Last year at one of our care seminars, a mother and her daughter approached our booth to talk about adopting a pair of guinea pigs. The mother stressed repeatedly during the first 10 minutes of conversation that the pair they adopted must be siblings, and was clearly dissatisfied when she heard that -- at that time -- the rescue didn't have sibling pairs available for adoption.
At first, I thought it was about age. But she made it clear that it mattered not whether the guinea pigs were three months old or three years old. Finally, I gently asked why the pair had to be siblings. Her answer: She'd read in several articles that the only way to have a successful bond between guinea pigs was to have siblings. She'd asked the family vet, whose answer was "Makes sense to me."
Fact: Guinea pigs do not have to be from the same litter in order to have a harmonious bond. Our Happy Tails page is full of happy pairs...and some trios...of unrelated guinea pigs. The same goes for other rescues, like Cavy Spirit out in California.
Fact: Adopting siblings does offer some advantages. They know each other. They have been getting along. They're evenly matched in size and weight. They're the same age. You have a pretty good chance of them continuing to get along.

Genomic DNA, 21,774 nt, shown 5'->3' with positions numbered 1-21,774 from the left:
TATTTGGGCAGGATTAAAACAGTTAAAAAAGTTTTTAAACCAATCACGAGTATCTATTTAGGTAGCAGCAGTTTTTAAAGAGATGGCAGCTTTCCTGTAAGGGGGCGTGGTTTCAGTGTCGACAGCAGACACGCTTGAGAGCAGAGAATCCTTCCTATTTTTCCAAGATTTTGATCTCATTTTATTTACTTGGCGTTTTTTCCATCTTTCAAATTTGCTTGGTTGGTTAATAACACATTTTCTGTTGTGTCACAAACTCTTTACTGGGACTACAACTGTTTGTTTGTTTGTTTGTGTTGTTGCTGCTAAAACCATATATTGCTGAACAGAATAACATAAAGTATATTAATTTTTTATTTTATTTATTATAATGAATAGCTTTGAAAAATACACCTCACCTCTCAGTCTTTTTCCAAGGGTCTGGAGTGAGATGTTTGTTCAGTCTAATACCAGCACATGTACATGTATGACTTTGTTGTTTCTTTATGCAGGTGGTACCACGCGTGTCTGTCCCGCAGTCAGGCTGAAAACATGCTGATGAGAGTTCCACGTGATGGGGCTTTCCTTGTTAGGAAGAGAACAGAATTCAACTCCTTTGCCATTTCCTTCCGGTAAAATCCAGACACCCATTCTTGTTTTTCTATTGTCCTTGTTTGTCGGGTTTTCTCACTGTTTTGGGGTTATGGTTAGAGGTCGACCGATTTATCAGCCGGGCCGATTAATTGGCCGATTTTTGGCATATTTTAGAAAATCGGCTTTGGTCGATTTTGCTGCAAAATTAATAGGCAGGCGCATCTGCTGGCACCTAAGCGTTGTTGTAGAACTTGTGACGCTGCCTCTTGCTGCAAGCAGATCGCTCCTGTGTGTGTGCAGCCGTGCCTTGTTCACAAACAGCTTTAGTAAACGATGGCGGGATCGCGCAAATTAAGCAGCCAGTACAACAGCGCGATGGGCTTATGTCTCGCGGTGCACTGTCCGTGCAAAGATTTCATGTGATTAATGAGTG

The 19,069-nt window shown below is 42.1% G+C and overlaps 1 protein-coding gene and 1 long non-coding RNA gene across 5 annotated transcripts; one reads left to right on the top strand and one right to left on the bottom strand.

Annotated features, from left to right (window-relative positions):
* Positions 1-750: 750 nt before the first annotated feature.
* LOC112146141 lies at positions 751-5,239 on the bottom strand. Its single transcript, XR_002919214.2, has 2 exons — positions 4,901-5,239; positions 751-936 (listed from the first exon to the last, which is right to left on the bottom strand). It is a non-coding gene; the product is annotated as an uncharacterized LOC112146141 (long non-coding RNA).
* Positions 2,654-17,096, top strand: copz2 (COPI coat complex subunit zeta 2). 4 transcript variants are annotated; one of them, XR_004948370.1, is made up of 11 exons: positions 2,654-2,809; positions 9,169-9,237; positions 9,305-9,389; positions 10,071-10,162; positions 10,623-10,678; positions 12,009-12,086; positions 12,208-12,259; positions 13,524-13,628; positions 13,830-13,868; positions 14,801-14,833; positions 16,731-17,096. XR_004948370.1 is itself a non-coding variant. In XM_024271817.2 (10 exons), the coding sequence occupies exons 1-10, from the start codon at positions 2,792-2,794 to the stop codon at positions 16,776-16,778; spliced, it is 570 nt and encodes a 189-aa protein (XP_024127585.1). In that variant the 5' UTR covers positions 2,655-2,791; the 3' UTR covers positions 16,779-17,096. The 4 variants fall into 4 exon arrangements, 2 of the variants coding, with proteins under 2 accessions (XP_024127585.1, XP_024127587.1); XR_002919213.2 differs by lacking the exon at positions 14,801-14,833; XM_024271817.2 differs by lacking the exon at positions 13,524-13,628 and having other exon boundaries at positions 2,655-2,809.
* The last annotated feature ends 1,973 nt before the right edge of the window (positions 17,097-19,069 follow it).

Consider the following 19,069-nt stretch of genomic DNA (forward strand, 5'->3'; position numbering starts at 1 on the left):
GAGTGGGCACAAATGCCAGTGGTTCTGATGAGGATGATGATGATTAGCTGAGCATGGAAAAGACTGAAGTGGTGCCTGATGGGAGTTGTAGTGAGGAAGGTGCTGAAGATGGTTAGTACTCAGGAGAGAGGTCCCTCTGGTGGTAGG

Fact: Having a sibling pair does not give you a 100% guarantee of a lifelong, peaceful match. Sometimes, as siblings grow older and hormones kick in, there's a shift in the balance of power. An alpha pig gets bossier...almost bullying...with his or her sibling. A guinea pig that has been living as the less dominant member of a pair suddenly gets tired of it and jockeys for alpha pig status -- which typically doesn't make the reigning alpha pig a bit happy. All the same things, though, can be said of any species (including humans). With siblings, you have a much better than average chance of having a lifelong, peaceful match. But it would be wrong to say that having siblings is a 100% sure-fire way to permanently avoid conflict.
Ultimately, successful matches between guinea pigs come down to individual personalities. Some mix, some don't.
What's been your experience with guinea pig siblings? Or guinea pig pairs in general?